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Q3 Global Marketplace Insights – Construction

2023 Market Insights

October 17, 2023

Bill Creedon, Global Head of Construction, and Maria Sanchis, Global Head of Construction Broking, discuss the current market conditions for the construction insurance marketplace.
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Global Construction market insights

Hear from our experts and learn more about the latest insurance marketplace trends

Transcript:

Global Construction market insights

0:03
Welcome to WTW's Global Marketplace Insights series, where our experts bring you the latest risk and insurance perspectives.

0:19
Hello, I'm Bill Creedon.

0:21
I'm the Global Head of Construction for WTW.

0:24
I'm here with Maria Sanchis, Global Head of Construction Broking.

0:28
And today the two of us really want to walk through our Q3 global marketplace insights for construction.

0:37
Maria, I've looked at a lot of the material.

0:39
I've talked to a lot of markets.

0:41
I'm getting a general sense that trends are positive around the world.

0:47
What's been your observation on that?

0:49
I definitely agree Bill.

0:50
After five years of hard market we are really seeing around the world that rate increases are definitely easing and we are seeing signs of stabilization.

1:02
You know I see that there are areas that are still problematic.
There are definitely challenging areas.

1:12
We are seeing still increases and foresee increases in wood frame projects definitely in Nat-cat exposed areas but not only wind also wildfire and flood and especially after a very eventful year of catastrophic events already in 2023.

1:32
And then we're seeing also pockets in certain areas like for example auto in the US EU and PI especially not so much in the on the annual program. What’s PI? Professional liability, more on the professional liability not so much in the annual renewable projects and programs but on the one off.

1:52
So project specific professional liability.

1:56
We are seeing still some just lack of appetite from the market especially on the excess layers, right.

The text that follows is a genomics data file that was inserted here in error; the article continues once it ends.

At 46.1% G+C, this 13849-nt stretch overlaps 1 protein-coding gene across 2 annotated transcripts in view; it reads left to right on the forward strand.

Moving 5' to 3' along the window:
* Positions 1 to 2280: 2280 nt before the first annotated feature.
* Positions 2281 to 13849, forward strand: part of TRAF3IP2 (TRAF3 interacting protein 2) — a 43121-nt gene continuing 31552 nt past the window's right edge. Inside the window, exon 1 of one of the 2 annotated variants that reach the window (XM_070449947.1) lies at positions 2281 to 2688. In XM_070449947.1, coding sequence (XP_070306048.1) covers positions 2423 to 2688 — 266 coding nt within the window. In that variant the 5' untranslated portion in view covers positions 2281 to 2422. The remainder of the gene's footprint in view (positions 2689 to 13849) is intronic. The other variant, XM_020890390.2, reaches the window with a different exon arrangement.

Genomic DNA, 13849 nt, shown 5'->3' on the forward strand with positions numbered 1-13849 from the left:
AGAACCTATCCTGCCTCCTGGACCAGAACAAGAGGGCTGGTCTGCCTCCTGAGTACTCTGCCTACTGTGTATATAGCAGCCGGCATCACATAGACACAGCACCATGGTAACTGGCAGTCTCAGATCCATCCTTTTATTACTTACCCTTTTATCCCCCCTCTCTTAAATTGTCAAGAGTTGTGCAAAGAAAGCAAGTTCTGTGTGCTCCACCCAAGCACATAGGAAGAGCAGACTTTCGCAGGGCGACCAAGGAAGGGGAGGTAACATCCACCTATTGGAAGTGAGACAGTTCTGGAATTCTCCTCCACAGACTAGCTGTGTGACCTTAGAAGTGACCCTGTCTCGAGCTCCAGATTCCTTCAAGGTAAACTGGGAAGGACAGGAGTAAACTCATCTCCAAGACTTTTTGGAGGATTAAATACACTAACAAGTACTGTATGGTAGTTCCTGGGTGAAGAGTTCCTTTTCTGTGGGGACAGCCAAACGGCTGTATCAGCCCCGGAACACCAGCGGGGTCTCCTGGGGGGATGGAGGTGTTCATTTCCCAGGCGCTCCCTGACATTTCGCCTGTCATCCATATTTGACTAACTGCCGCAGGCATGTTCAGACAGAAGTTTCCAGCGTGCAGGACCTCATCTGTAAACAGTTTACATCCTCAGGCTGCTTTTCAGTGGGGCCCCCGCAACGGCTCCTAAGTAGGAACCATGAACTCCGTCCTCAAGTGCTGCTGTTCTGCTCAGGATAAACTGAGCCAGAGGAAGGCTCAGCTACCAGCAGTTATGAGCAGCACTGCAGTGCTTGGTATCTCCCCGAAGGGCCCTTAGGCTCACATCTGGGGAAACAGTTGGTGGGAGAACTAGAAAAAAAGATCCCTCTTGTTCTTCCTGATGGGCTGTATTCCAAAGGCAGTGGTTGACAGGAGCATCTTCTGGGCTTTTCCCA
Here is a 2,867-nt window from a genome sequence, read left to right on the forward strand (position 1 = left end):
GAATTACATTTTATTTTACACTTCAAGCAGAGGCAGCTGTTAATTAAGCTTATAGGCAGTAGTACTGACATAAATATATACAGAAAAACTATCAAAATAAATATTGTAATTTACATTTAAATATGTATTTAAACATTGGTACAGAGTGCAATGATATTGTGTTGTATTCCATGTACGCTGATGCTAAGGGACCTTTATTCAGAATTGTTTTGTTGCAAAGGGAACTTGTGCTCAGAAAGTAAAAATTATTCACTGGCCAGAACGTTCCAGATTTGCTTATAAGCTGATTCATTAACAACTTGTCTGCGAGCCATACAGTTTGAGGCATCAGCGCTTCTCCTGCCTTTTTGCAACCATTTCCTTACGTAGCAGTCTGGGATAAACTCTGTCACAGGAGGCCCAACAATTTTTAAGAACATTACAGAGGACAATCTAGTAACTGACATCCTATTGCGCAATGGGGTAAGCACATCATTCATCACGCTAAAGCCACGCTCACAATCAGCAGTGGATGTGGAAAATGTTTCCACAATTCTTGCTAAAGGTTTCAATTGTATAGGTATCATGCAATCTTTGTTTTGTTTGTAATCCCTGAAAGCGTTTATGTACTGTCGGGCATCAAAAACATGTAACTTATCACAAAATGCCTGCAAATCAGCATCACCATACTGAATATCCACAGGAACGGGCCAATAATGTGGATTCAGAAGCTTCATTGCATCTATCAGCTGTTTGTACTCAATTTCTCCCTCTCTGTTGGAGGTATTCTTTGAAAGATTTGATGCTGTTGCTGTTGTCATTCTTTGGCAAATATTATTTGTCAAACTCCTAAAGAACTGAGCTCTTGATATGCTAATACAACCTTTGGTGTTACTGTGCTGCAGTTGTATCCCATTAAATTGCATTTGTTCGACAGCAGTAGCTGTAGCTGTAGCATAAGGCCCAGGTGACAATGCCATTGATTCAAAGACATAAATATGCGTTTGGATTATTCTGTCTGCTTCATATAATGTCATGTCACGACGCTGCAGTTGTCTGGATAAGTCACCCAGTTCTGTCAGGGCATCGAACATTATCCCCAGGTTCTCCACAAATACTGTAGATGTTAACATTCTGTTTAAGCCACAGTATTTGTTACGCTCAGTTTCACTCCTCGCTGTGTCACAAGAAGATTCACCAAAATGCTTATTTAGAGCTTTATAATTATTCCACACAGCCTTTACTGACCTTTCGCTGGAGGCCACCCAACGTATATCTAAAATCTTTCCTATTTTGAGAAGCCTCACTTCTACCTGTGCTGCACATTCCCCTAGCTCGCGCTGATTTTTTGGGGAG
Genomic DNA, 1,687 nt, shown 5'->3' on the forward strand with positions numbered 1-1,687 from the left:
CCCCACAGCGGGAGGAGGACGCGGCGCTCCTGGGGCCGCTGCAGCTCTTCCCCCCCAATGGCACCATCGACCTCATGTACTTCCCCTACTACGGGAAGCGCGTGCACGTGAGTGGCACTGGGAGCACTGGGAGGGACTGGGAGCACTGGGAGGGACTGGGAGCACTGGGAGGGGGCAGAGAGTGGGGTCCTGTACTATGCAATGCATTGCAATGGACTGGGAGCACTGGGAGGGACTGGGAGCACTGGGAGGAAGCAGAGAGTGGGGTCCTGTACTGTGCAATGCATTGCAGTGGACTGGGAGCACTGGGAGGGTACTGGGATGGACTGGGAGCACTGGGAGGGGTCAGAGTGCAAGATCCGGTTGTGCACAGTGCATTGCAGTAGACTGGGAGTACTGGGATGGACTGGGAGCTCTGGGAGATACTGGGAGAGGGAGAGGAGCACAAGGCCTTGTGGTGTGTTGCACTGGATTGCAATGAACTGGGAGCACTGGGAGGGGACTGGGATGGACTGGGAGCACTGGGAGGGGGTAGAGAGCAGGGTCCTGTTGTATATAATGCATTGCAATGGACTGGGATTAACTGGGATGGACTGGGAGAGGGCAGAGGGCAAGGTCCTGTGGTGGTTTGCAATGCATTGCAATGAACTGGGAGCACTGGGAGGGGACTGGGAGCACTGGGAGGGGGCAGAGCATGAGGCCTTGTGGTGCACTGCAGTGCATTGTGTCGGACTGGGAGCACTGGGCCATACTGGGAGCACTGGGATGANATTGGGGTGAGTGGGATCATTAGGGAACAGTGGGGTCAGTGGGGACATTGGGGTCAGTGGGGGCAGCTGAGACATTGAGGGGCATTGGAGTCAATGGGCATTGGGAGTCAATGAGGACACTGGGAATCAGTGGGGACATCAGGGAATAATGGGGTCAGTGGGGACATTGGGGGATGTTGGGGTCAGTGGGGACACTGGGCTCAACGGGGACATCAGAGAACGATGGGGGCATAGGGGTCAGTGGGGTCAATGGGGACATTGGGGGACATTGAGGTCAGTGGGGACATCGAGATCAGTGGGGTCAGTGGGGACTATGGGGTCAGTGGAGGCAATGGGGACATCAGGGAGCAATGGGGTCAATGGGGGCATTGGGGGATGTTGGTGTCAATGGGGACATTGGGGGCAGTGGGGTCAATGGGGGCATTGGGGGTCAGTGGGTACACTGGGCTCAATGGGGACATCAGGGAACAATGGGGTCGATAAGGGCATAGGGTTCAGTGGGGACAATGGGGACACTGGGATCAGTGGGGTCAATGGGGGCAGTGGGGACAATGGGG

2:04
You know you bring up a point that around you talked about the impact of catastrophic losses or catastrophic events in 22.

2:16
We had a number of hurricanes at the end of 22 that impacted the reinsurance treaties that ultimately impacted the market.

2:25
What's your take?

2:26
Do you anticipate seeing some of that coming up?

2:29
We're seeing definitely similarities obviously now it's really we'll see some for those treaties and with all the catastrophic weekends that we've seen already, we foresee similar, maybe not as high in terms of increases, but definitely very sluggish appetite from the markets and really many insurers taking a portfolio view and reserving even that capacity for group clients as it's very limited.

2:57
And when you explain that a little bit, when you say reserving the capacity for group clients, what does that mean?

3:02
So markets, I think that the trend as well this year and for many regions from their feedback is that they really are taking a portfolio view and really we're reserving their capacity for those clients that are within the group and actually can offer capacity and many various lines of business and within various regions as well.

3:26
So when you say within the group you're saying that markets that are writing contractors annual programs? Correct, they will favor the one off projects for example, they will favor you know their GL programs, you know in Europe, you know they will favor the construction all risk if they write their decennial program.

3:45
So they are really taking that portfolio view of their clients and they're really choosing them also for their reputation, and creating those long lasting robust kind of relationships and that's really where the Nat-Cat capacity is really being reserved.